There’s an important distinction that must be made, though. If we honor a watch simply because it is a watch, it’s ours, and it does things for us – that’s idolatry. When our end goal in life is to possess a huge house, nice car, and fashionable clothes – that’s idolatry.
But when we are thankful for these things because we see God’s hand in them, because they remind us of the love of someone special, because they build us up – that is worship. And it’s actually, indirectly, worship of God.
When we love our neighbor, we love God. When we respect and admire all things that are good, we respect and admire God. It is all a form of worship, but only because of their relation to God. That’s the key.
To further clarify this, Catholics differentiate between a few “levels” of worship.
There is supreme, sovereign worship and adoration of God alone. This is known as latria. If this is given to any creature or thing aside from God, it is idolatry. All other forms of worship serve this in some way.
Then there is worship that honors and venerates martyrs, angels, saints, and things associated with them. This is known as dulia. This is simply the honor and respect that we owe to those that have served God in great ways. Its purpose is to honor God by honoring what He’s done through His creation.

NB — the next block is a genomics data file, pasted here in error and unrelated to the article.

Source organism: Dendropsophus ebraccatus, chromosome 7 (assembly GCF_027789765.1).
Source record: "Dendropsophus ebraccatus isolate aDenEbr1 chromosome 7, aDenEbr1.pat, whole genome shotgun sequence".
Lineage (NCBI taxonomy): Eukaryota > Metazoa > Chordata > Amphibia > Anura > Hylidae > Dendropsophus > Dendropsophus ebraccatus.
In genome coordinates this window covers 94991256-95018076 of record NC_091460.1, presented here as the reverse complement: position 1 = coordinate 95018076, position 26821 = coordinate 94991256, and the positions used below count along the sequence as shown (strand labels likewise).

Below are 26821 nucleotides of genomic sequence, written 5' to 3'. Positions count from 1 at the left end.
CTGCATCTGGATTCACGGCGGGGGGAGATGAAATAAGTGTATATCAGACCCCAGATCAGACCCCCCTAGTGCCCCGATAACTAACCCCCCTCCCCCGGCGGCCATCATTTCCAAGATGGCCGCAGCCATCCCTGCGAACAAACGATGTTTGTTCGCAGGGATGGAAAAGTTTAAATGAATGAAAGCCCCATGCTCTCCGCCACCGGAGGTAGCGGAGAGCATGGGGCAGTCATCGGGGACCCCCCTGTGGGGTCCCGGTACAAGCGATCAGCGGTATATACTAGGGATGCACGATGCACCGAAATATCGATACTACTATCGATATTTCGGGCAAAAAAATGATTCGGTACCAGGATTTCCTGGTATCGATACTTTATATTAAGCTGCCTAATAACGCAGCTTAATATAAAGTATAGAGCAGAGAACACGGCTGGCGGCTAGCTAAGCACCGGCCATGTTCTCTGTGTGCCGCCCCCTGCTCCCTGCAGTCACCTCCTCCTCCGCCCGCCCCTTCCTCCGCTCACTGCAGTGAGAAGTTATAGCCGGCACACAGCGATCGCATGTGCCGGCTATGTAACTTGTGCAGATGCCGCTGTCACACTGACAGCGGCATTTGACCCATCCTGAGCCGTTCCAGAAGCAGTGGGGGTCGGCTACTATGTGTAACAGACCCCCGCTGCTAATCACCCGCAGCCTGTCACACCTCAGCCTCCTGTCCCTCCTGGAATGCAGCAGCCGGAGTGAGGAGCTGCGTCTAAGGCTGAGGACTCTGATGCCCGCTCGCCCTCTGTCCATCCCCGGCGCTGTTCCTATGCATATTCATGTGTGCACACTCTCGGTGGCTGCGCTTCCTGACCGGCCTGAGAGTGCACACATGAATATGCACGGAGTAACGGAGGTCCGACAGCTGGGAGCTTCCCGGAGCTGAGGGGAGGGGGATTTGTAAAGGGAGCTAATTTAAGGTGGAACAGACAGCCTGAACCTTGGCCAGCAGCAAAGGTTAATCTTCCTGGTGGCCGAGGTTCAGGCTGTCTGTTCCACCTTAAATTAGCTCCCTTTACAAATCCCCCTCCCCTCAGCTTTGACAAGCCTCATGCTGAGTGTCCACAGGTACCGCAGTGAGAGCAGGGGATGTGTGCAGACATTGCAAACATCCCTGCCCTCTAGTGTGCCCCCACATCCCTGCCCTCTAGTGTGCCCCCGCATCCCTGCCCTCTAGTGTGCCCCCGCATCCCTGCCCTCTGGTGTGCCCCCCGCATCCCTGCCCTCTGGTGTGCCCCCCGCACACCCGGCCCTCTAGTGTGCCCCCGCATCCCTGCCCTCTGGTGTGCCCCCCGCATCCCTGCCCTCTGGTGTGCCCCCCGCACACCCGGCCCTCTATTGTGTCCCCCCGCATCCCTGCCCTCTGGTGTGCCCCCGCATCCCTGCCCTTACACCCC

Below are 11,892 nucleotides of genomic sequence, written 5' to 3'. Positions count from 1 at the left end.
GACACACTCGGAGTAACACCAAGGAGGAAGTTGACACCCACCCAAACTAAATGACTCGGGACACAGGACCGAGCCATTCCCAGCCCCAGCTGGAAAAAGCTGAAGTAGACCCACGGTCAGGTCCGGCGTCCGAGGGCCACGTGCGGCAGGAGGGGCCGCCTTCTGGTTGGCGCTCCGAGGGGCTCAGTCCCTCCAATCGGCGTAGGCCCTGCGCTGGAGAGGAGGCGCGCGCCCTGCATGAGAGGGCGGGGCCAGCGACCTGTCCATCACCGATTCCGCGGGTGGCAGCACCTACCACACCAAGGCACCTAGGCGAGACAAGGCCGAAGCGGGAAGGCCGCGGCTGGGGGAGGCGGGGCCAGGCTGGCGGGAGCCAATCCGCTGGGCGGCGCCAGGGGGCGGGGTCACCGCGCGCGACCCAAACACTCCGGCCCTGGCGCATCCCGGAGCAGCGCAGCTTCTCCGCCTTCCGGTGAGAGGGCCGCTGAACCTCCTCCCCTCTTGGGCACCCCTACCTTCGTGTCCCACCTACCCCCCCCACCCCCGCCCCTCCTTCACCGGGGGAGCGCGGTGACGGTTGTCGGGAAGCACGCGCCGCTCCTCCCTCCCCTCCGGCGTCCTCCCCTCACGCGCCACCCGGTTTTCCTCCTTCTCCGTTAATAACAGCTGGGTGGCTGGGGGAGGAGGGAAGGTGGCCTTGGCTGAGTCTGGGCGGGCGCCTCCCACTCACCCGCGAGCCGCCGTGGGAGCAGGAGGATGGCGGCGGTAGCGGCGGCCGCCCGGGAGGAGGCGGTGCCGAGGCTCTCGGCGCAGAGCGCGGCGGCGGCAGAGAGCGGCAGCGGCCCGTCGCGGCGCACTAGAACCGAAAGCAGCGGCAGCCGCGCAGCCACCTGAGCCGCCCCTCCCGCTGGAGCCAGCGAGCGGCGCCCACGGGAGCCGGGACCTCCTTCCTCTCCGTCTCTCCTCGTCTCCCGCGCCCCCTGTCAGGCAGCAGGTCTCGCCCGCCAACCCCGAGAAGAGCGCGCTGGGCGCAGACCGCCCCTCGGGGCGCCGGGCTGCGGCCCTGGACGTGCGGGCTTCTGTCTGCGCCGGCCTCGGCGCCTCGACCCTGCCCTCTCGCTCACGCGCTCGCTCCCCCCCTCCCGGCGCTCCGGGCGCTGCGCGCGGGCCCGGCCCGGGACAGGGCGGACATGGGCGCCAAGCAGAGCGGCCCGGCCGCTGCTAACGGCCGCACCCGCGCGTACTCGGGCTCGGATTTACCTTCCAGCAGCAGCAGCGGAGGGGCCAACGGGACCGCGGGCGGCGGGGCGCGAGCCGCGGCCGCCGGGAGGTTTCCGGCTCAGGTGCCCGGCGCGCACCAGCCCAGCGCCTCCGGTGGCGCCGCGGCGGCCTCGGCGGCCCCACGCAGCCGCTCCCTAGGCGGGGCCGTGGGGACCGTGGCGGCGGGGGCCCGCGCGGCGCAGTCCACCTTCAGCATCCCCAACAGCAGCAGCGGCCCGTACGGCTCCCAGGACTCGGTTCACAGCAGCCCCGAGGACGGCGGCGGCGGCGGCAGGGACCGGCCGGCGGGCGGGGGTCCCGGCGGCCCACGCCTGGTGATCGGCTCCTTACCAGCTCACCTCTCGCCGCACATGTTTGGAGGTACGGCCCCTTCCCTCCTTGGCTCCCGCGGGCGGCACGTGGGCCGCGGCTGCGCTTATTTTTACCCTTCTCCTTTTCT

Further, because Mary is the first among the saints, playing a unique role in the history of salvation, the veneration and honoring of Mary is known as hyperdulia. This is to recognize her as above other saints, while she is still infinitely small next to God. But because God chose to use her in such a special way and she – full of Grace – responded, Catholics recognize that.
The key is to see it all for what it is and to not get caught up in the semantics and prejudices. All of these forms of worship bring honor to God when done appropriately. They are connected, just as creation is connected to its Creator. The real sin is in separating those things. And that happens at both extremes.
On one extreme you have those who worship creation alone without recognizing God’s part in it. And on the other extreme you have those that wish to worship God, but think they can separate that worship from the very Creation from within which they do so.
Shouldn’t we want to worship the creator in every way that we can? A big part of that is properly respecting and honoring His creation – especially where His grace has worked the most and served Him greatest.
Any admiration, honor, or devotion to any holy thing or person can point us to God ever more strongly. It is in the beauty of God’s creation that He reveals Himself to us so that we can worship him that much more intimately. His creation has been given the power to illuminate His Love and does so most intensely in his greatest creation, made in His own likeness – human beings. Mary does this above all other human beings.
And certainly if the angel Gabriel greets Mary, “Hail, full of grace,” (Luke 1:28) then we should recognize her with the same reverence and respect – call it worship or not.